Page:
Between birth and age five, the child’s recognition of belonging to the family is increasingly broadened to include the early childhood centre.27 During these years, the impact of the home life and the early learning centre are intertwined.28 Belongingness in the ECCE centre is achieved when children feel that they are part of a loving group, that their teachers care about them, that they are helped by both teachers and friends.29 Belongingness is reinforced when centres respect, welcome and positively respond to parents.28 The stronger that parents perceive their own belongingness, the more secure the children will be in their connectedness to the centre. Children’s participation and commitment to their schooling depends on their belongingness in their educational space. This is an area of inquiry that is receiving increasing attention.24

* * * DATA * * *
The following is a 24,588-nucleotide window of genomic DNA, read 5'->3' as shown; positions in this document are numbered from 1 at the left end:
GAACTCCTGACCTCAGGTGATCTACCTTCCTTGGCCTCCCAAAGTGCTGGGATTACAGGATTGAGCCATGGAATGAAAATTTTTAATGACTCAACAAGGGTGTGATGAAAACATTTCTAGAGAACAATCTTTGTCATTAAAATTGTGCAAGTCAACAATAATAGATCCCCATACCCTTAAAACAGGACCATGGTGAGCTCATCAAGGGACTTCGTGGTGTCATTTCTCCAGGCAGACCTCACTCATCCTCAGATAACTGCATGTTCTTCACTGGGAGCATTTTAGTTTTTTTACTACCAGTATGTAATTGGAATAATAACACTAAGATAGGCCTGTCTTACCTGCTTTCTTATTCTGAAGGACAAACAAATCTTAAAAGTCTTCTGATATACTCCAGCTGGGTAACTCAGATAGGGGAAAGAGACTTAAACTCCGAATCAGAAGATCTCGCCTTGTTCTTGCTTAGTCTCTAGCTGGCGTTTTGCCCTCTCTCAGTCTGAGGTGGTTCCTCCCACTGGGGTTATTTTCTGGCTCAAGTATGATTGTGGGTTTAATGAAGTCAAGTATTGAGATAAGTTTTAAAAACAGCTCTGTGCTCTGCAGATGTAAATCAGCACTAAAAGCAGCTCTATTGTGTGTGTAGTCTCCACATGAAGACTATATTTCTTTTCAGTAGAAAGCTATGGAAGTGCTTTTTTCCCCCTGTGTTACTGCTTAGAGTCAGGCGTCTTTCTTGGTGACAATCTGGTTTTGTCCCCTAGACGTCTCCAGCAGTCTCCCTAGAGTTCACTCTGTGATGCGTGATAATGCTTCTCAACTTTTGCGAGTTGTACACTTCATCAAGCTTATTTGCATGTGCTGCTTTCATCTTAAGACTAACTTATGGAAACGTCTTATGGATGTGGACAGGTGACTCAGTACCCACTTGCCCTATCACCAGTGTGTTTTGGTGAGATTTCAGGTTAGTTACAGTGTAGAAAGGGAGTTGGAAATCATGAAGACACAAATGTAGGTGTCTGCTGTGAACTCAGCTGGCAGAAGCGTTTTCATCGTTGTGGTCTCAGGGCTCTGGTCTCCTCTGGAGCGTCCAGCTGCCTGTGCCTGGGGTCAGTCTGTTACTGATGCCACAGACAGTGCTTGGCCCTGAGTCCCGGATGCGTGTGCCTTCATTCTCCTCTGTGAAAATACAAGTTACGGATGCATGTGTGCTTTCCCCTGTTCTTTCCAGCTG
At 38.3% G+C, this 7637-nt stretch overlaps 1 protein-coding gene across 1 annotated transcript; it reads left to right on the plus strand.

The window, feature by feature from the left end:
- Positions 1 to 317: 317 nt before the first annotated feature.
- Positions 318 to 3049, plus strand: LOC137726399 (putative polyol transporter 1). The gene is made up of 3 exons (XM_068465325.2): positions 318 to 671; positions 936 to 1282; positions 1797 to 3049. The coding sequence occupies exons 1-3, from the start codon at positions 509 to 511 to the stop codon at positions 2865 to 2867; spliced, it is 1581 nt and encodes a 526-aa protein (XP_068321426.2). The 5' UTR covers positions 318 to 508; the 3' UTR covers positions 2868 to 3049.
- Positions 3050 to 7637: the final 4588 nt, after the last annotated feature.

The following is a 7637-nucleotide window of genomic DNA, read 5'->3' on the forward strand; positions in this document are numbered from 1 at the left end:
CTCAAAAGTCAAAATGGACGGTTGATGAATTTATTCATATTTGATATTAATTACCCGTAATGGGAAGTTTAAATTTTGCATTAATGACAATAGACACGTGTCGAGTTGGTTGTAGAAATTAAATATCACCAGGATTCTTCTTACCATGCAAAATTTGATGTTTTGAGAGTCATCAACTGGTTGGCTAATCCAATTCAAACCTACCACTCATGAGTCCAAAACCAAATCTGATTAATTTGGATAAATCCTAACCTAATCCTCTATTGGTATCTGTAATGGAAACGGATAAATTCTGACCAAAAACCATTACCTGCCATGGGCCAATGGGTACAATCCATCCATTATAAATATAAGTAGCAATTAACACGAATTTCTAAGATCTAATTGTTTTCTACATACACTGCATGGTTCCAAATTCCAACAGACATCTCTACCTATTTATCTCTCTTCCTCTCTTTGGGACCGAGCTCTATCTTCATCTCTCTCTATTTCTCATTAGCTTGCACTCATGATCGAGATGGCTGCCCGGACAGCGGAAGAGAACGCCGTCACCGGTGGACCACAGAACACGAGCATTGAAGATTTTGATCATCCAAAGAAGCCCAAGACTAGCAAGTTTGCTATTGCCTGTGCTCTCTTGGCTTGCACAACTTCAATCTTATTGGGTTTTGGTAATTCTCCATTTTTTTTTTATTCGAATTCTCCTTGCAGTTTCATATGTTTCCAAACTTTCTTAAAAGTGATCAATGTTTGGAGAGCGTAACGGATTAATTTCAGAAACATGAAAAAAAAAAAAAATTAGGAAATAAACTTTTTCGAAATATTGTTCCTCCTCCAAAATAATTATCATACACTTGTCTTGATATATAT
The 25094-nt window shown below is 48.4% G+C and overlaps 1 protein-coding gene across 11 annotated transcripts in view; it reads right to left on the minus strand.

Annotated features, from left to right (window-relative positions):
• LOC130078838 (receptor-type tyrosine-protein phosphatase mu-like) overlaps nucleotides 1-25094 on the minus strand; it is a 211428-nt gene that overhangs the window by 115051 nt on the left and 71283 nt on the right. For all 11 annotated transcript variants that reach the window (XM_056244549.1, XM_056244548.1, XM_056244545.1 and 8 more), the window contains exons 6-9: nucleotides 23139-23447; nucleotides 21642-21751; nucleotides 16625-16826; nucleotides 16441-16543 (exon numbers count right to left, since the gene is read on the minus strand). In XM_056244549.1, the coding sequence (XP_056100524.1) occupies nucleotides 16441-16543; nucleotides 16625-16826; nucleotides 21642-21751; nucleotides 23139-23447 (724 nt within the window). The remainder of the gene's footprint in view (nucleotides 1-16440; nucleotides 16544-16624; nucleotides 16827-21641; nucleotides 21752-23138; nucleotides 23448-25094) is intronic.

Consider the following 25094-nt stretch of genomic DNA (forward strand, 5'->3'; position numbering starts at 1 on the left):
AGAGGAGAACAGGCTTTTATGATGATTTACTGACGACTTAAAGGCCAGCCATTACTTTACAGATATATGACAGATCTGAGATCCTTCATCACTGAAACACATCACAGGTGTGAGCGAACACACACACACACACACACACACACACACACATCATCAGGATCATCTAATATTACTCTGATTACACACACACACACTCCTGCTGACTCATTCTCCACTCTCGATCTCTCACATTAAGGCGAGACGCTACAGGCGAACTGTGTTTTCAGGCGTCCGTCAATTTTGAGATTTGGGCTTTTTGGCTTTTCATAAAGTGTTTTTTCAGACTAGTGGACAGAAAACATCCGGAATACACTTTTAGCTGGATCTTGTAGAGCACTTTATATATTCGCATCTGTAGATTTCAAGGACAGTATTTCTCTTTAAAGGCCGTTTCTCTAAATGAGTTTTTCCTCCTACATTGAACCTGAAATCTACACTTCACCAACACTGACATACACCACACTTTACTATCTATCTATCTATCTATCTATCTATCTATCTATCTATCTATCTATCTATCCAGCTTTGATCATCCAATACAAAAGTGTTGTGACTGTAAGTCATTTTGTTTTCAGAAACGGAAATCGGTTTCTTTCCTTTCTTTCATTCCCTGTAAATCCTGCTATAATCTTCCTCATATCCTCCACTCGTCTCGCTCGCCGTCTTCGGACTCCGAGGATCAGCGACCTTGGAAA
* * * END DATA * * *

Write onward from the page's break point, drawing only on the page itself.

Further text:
Halse23 noted that belongingness theories have failed to capture the lived experience of belonging – how people understand belongingness, how it is achieved, how it affects individuals and groups – but also how belongingness is damaged or undone. For this reason, Yuval-Davis19 stressed the imperative for case study–based research to help fill this gap in the literature. Based on the lived experience of parents, this phenomenological case study investigated how they perceived their children’s belongingness, how they believed it was achieved and how it affected their children in multicultural ECCE centres.

Theoretical framework